Studies show that there is a possibility for pain to be relieved using Virtual reality. This is because psychology plays an important role in how we experience acute and chronic pain. This connection enables us to trick the human brain and manipulate pain controlling thoughts and feelings.
Next time you are about to go to a medical store for some painkillers, maybe you should sit back and consider playing a video game first.
Research has evidence that because psychology plays an important role in how we experience pain, it can manipulate the sensation of pain through our thoughts and feelings.
The rapid technological progress has constantly been successful in reducing stress invoked from pain and this new approach seems more promising. Since virtual reality games are built targeting maximum immersive experience, they have the potential to take our focus away from pain and escape into an unreal world.
Recently this British study as found on Royal Society Open Science has shed light on the underlying science involved in VR pain relief. This involves getting the patient immersed into a virtual environment and controlling the content to supplement pain management with this approach and we’ll likely see this developed more in the future.
Virtual Environments distract us from the pain
The advances in computer graphics and gaming world has opened up expensive technologies to common people. These have always been a way to relieve stress from a busy day for both children and adults.
VR pain relief grows on the foundation laid by video games to develop immersive virtual reality experiences. These stunning experiences can be used on patients during painful procedures like dental treatment or dressing burns.
The idea behind such a procedure is that by placing us in a completely immersive virtual world, a distraction mechanism is being implemented to get us away from the painful experience.
The pain threshold is influenced by impressions
But what gives VR the power to reduce the feeling of pain? Is it the images, sounds or simply the fact that we are concentrating too much this device strapped across our eyes.
This UK study we mentioned about earlier has published in the Royal Society Open Science has provided us with clues by examining the effects of the brain’s visual and auditory sensory information about pain.
The researchers had a group of 32 adults to lower their hands into ice water (approximately 1⁰C) to see how long they could withstand it, while they played a virtual reality game.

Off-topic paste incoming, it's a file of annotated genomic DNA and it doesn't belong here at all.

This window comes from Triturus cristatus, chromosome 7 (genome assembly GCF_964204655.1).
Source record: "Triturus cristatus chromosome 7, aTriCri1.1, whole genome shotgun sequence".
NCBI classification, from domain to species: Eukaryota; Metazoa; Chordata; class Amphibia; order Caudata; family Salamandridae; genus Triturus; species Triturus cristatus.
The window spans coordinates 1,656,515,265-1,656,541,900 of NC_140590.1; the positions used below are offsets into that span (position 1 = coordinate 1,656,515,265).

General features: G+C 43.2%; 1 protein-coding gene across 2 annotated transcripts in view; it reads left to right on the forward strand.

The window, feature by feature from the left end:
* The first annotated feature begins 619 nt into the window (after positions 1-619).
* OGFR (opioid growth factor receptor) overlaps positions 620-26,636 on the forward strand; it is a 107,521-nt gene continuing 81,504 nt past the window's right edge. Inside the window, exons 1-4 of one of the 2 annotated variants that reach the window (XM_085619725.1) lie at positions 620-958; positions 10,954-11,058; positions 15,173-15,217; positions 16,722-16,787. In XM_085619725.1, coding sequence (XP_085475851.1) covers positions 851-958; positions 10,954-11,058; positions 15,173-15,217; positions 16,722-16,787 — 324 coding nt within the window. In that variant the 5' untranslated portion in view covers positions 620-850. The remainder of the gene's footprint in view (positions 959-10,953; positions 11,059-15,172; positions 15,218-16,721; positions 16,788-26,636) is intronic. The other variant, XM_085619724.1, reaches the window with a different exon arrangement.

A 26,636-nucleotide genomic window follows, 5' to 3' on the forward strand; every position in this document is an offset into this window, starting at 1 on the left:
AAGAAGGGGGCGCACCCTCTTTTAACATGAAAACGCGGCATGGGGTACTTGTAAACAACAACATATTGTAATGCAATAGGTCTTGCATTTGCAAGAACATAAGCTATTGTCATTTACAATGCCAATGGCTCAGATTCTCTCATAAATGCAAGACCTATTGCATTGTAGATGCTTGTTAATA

This VR game was a racing game, in which individuals were put into a futuristic world, presented through a display mounted on the head along with noise-canceling headphones.
The researchers looked at whether the pain threshold was influenced by different amounts of sensory input. Hence they incorporated these different situations including:
- No external sense impressions at all
- Only the music from the game
- Only the visual images from the game
- Both music and pictures together
It is perhaps not surprising that the study found that the highest pain threshold was present when the visual and auditory sensory inputs were combined.
But the interesting fact is that the music and the pictures alone also boosted the pain threshold.
VR Pain Relief is innovative
The study’s authors argue that the sound has a profound effect on the subjects. They suggest that it is worth exploring different sound types to achieve an even more effective pain relief.
It may also be possible to add other multi-sensory experiences, such as smell and touch to the gaming experience.
Although it is true that we cannot draw too many conclusions from a relatively small laboratory study on healthy subjects. However it is certainly undeniable that the pain experienced using the VR pain relief setup is relatively mild, controllable and less threatening than the pain being experienced by people in real situations.
It demonstrates an innovative approach that VR pain relief has a potential to manipulate various sensory input, both individually and combined to deal with pain in a better way.
Virtual reality experiments can increase knowledge of pain
From a scientific point of view, VR pain relief is all very exciting and can be used on the other side as well.
It seems that we could not only get better at pain management using virtual reality but these techniques can also helps us to better understand the multi-sensorial experience of pain.